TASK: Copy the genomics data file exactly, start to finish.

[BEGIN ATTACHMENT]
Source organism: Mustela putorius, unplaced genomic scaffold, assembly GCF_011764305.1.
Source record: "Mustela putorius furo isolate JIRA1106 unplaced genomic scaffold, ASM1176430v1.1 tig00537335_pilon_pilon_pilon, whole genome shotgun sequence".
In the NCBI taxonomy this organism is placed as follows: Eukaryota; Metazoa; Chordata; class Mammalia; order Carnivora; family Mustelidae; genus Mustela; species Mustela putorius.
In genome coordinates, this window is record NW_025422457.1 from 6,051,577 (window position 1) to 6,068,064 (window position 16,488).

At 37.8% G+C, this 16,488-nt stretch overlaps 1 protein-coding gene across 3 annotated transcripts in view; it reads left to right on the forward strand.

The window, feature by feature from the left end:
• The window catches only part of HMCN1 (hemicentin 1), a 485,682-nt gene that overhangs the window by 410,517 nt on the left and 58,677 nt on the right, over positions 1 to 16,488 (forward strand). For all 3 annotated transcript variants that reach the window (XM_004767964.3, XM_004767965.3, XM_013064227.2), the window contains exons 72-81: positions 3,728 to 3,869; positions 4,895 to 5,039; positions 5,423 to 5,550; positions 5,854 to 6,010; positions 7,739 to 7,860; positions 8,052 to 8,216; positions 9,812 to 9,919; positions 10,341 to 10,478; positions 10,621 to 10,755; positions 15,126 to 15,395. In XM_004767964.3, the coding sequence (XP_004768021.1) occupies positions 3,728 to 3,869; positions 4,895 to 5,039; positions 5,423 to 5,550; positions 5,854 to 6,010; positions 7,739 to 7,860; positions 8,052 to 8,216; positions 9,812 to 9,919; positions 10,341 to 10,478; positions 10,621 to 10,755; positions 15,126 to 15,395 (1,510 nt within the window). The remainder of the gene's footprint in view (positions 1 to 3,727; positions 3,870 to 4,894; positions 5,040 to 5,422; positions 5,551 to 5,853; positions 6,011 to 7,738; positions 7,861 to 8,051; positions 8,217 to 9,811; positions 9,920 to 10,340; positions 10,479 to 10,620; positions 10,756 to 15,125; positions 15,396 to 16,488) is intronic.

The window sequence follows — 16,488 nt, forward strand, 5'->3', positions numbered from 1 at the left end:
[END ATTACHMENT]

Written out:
Source organism: Mustela putorius, unplaced genomic scaffold, assembly GCF_011764305.1.
Source record: "Mustela putorius furo isolate JIRA1106 unplaced genomic scaffold, ASM1176430v1.1 tig00537335_pilon_pilon_pilon, whole genome shotgun sequence".
In the NCBI taxonomy this organism is placed as follows: Eukaryota; Metazoa; Chordata; class Mammalia; order Carnivora; family Mustelidae; genus Mustela; species Mustela putorius.
In genome coordinates, this window is record NW_025422457.1 from 6,051,577 (window position 1) to 6,068,064 (window position 16,488).

At 37.8% G+C, this 16,488-nt stretch overlaps 1 protein-coding gene across 3 annotated transcripts in view; it reads left to right on the forward strand.

The window, feature by feature from the left end:
• The window catches only part of HMCN1 (hemicentin 1), a 485,682-nt gene that overhangs the window by 410,517 nt on the left and 58,677 nt on the right, over positions 1 to 16,488 (forward strand). For all 3 annotated transcript variants that reach the window (XM_004767964.3, XM_004767965.3, XM_013064227.2), the window contains exons 72-81: positions 3,728 to 3,869; positions 4,895 to 5,039; positions 5,423 to 5,550; positions 5,854 to 6,010; positions 7,739 to 7,860; positions 8,052 to 8,216; positions 9,812 to 9,919; positions 10,341 to 10,478; positions 10,621 to 10,755; positions 15,126 to 15,395. In XM_004767964.3, the coding sequence (XP_004768021.1) occupies positions 3,728 to 3,869; positions 4,895 to 5,039; positions 5,423 to 5,550; positions 5,854 to 6,010; positions 7,739 to 7,860; positions 8,052 to 8,216; positions 9,812 to 9,919; positions 10,341 to 10,478; positions 10,621 to 10,755; positions 15,126 to 15,395 (1,510 nt within the window). The remainder of the gene's footprint in view (positions 1 to 3,727; positions 3,870 to 4,894; positions 5,040 to 5,422; positions 5,551 to 5,853; positions 6,011 to 7,738; positions 7,861 to 8,051; positions 8,217 to 9,811; positions 9,920 to 10,340; positions 10,479 to 10,620; positions 10,756 to 15,125; positions 15,396 to 16,488) is intronic.

The window sequence follows — 16,488 nt, forward strand, 5'->3', positions numbered from 1 at the left end: